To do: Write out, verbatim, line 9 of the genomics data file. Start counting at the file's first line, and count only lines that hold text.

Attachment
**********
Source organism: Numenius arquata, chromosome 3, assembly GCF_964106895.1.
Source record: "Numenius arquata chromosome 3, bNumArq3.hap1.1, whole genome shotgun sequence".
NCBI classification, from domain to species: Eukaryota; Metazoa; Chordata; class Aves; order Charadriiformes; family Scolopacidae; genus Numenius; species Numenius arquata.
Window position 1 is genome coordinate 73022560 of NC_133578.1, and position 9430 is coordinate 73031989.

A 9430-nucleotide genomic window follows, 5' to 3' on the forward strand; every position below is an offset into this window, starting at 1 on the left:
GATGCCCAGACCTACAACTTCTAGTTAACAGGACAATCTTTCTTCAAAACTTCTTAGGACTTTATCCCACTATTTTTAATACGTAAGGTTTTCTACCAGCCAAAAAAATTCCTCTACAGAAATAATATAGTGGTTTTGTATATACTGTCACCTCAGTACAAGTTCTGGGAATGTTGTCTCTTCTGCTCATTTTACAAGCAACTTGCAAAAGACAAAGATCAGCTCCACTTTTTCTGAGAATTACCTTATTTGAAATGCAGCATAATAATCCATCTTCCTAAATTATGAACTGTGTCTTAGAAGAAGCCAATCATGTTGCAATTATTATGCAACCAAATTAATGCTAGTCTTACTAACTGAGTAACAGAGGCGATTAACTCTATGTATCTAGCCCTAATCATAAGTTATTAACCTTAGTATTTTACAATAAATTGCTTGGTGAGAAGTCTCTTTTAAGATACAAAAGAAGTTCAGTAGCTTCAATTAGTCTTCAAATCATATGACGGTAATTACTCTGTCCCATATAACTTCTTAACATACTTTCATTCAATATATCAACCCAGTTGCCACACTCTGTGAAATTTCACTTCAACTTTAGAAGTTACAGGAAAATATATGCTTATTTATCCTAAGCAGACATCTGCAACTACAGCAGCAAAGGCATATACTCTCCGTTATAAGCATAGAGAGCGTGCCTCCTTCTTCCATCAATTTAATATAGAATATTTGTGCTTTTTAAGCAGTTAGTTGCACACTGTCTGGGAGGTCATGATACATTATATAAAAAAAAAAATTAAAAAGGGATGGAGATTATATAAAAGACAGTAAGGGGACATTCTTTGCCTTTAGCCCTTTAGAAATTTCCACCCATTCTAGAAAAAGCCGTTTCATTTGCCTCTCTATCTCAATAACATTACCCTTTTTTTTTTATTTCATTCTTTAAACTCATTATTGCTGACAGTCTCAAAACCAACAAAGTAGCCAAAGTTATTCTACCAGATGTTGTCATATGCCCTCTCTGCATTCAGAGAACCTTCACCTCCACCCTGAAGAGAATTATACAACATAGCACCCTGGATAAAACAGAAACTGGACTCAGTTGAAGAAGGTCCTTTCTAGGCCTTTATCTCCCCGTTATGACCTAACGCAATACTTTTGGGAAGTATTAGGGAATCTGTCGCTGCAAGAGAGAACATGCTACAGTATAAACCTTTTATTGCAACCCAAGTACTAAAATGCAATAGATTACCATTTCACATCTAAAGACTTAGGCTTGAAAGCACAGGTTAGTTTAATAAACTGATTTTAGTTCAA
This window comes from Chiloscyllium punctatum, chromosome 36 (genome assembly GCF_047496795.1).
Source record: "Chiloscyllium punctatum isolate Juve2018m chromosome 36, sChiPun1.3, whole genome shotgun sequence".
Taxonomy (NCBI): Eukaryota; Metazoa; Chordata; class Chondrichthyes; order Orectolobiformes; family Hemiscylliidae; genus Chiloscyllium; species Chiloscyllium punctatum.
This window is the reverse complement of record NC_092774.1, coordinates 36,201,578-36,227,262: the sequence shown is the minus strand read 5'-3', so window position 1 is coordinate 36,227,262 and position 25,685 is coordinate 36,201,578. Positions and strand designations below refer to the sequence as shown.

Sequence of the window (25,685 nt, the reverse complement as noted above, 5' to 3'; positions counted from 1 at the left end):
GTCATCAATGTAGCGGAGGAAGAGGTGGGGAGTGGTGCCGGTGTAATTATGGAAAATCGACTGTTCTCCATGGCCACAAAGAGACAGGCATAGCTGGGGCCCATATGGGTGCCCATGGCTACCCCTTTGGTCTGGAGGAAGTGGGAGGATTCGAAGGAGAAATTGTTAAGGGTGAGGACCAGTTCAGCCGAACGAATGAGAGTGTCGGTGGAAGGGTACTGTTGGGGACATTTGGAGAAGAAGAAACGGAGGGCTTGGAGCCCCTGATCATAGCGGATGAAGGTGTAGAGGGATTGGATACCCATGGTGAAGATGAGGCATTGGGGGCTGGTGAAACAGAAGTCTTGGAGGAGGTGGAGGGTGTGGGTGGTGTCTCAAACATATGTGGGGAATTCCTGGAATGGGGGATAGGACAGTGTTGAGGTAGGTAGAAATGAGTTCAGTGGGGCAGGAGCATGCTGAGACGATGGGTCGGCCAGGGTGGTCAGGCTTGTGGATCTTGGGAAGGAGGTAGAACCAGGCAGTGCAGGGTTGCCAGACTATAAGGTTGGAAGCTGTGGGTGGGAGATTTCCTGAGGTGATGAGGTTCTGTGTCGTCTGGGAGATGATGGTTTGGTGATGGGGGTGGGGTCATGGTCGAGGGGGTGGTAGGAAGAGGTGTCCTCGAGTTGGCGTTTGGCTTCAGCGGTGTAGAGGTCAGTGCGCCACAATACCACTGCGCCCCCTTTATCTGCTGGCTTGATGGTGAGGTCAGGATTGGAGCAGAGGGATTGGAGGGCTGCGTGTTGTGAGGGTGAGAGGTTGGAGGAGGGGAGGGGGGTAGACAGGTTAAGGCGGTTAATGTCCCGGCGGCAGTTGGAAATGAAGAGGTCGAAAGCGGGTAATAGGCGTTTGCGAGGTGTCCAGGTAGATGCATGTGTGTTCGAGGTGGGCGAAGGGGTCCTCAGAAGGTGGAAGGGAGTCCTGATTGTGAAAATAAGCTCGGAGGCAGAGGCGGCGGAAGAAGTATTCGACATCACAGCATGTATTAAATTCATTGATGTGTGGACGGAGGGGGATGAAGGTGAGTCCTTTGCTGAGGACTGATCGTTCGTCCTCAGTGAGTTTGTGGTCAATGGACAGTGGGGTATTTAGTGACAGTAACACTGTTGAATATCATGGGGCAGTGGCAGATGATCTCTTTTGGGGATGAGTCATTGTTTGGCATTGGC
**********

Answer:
Taxonomy (NCBI): Eukaryota; Metazoa; Chordata; class Chondrichthyes; order Orectolobiformes; family Hemiscylliidae; genus Chiloscyllium; species Chiloscyllium punctatum.